The matter of the agency of (and thus trustworthiness of) voice is reinforced in this week’s reading by the appearance of a ventriloquist who believes his dummy is a living creature. Like La Santa and Seaman, he’s an autodidact. “Deep inside,” he says, “all of us ventriloquists, one way or another, know that once the bastards reach a certain level of animation, they come to life.” La Santa is something of a ventriloquist’s dummy to whatever spirit fills her with her visions. She’s overtaken by her trances, seized, possessed. And like the ventriloquist’s dummy and perhaps moved a bit by the desire for fame (maybe by weariness of her own boredom?), she comes back for that second visit and shoots off a bit at the mouth. Having reached a certain level of animation, she has come to life.

As I read about her trance and considered it in light of the ventriloquist’s peculiar belief about his dummy, I couldn’t help thinking of two lines of poetry that have always stuck with me. The first, from Fitzgerald’s The Rubaiyat of Omar Khayyam, reads “Who is the potter, pray, and who the pot?” The other is from Yeats: “How can we know the dancer from the dance.” Where, in other words, do you draw the line between agent and output, and at what point does one overtake the other? I’m reminded also of my childhood Ouija board experiences, my skepticism about the occult tested by the curious ability of the thing to spell out answers to things I didn’t think my older sister could know the answers for and yet reinforced by the perhaps more curious inability of the thing to move with just my hands resting on it.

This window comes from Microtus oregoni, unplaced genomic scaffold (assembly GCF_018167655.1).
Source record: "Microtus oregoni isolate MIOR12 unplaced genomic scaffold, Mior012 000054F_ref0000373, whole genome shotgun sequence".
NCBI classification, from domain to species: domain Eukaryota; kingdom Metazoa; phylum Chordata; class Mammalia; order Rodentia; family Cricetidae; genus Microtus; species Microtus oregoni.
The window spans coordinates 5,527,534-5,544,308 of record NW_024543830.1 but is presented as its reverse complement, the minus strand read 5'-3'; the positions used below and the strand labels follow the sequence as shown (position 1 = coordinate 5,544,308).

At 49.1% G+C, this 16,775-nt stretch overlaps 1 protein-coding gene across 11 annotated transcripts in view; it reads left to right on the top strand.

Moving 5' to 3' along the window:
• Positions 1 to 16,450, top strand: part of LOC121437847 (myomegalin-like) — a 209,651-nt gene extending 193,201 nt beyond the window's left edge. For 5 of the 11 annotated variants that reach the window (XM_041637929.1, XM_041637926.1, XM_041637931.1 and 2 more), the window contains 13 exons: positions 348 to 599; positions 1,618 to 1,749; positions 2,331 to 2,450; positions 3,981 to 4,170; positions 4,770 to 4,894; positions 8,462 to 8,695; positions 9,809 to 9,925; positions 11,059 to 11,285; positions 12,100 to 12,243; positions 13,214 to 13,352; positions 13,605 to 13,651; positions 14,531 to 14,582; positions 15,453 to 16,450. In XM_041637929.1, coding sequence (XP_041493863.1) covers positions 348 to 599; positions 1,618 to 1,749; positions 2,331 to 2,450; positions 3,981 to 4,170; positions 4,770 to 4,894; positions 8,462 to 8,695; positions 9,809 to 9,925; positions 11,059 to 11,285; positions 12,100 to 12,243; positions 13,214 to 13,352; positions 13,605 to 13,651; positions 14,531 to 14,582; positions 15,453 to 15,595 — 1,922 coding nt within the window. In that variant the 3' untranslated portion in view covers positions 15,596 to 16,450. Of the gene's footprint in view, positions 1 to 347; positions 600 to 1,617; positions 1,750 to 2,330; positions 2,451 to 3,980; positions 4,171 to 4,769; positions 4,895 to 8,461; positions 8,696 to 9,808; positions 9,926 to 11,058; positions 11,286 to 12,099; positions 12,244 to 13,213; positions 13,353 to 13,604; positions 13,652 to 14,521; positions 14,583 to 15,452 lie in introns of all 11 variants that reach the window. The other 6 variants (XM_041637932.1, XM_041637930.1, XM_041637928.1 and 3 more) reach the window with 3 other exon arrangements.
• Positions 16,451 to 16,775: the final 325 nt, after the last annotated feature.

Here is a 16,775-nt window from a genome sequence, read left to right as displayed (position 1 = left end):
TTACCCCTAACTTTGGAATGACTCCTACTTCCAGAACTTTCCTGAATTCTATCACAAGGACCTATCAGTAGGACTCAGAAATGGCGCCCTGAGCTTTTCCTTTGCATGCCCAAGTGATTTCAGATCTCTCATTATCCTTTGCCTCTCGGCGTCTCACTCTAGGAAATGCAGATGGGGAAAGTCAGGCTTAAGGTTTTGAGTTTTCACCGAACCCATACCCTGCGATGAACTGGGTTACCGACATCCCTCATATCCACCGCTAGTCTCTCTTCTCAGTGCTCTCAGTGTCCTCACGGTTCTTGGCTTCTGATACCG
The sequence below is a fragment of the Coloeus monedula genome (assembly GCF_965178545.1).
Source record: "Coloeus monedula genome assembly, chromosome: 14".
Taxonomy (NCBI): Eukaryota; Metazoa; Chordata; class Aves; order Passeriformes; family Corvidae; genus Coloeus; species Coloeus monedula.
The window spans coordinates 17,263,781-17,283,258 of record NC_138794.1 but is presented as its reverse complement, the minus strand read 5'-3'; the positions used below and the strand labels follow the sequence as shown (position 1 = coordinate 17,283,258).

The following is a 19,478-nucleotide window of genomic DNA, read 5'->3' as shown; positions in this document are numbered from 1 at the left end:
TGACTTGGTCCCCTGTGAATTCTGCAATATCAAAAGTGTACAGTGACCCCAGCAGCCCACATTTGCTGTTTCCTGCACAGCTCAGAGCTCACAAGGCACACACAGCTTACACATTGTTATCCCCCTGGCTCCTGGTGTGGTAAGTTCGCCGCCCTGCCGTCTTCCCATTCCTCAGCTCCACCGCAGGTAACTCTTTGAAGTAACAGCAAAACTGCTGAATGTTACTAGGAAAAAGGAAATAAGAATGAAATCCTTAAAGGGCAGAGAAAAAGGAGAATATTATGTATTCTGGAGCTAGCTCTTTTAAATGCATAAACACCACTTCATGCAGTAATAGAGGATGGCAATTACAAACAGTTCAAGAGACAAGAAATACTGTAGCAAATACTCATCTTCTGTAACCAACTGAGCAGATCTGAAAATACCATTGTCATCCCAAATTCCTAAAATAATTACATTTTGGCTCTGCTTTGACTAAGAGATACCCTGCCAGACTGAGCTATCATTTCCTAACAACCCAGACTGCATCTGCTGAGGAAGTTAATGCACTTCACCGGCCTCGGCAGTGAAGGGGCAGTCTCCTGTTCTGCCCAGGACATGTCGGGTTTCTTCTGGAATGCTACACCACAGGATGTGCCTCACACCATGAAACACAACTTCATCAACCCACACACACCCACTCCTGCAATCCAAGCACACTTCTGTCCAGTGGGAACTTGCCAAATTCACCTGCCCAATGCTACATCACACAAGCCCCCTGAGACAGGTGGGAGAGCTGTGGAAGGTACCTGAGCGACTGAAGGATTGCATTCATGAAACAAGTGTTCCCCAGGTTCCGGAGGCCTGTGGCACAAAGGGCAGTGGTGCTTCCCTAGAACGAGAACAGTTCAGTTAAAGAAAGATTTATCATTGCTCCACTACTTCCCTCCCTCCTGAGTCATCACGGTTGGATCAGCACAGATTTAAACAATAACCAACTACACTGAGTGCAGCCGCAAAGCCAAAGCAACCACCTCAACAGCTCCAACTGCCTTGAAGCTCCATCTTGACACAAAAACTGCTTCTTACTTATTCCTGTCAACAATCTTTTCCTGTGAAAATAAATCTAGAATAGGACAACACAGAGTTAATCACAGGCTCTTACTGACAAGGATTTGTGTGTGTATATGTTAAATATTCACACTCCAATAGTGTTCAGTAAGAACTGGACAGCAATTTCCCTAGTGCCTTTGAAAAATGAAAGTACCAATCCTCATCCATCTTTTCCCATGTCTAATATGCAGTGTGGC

I think Bolaño is toying here with trustworthiness of voice and of authority. La Santa has what seem to be authentic visions, and yet she herself isn’t immune to certain human tendencies to provide embellishments here and there, especially when a captive audience is present and all ears. We saw the same with Seaman. We see reporters covering subjects they know nothing about. We see reporters who should be doing more to cover the murders failing to do so (it’s implied, at least, that the exposure of this stuff isn’t great). And we see critics who decide they’re not sure they know what they’re saying, who have warred with other factions of critics about things they’ve made pronouncements about and later figured out they may not understand. Bolaño distrusts people who try to package things for you.

Of course, one can’t escape the fact that he too is a repackager. Just as the thoughts that seize a shepherd can gallop away with him, so can the thoughts of a seer, or of a reporter, or of a critic, or of an author.

A Rare Moment of Real Connection

So many of the human connections in 2666 are superficial. Even Pelletier and Espinoza, whom we think of as a strange mix of bosom buddies and rivals, have a brief chat about loyalty and (if I recall correctly) how it’s not worth much. Their relationship with Norton is strange, at times urgent and yet at other times disposable. Norton and Morini’s getting together was something of a bolt out of the blue and still, frankly, seems kind of strange, as if it fit formally the arrangement Bolaño wanted to create but with no real believable basis in the text itself.

Fate sees some moments of connection at his mother’s neighbor’s apartment, but he’s not really involved in them. He’s not exactly close to Guadalupe and in fact almost abandons her. Rosa Amalfitano he develops something of an across-the-room crush on, and he does wind up rescuing her, but I don’t know that there’s anything to that acquaintance that I’d call an especially close or connected relationship. Rosa’s father and mother are about as distant as can be imagined, and though Lola begins living with her graveyard lover, it seems to me that it’s as much a financial arrangement as one of true and lasting affinity. Lola’s connection — a very close one in her mind — with the poet she pursues is imagined.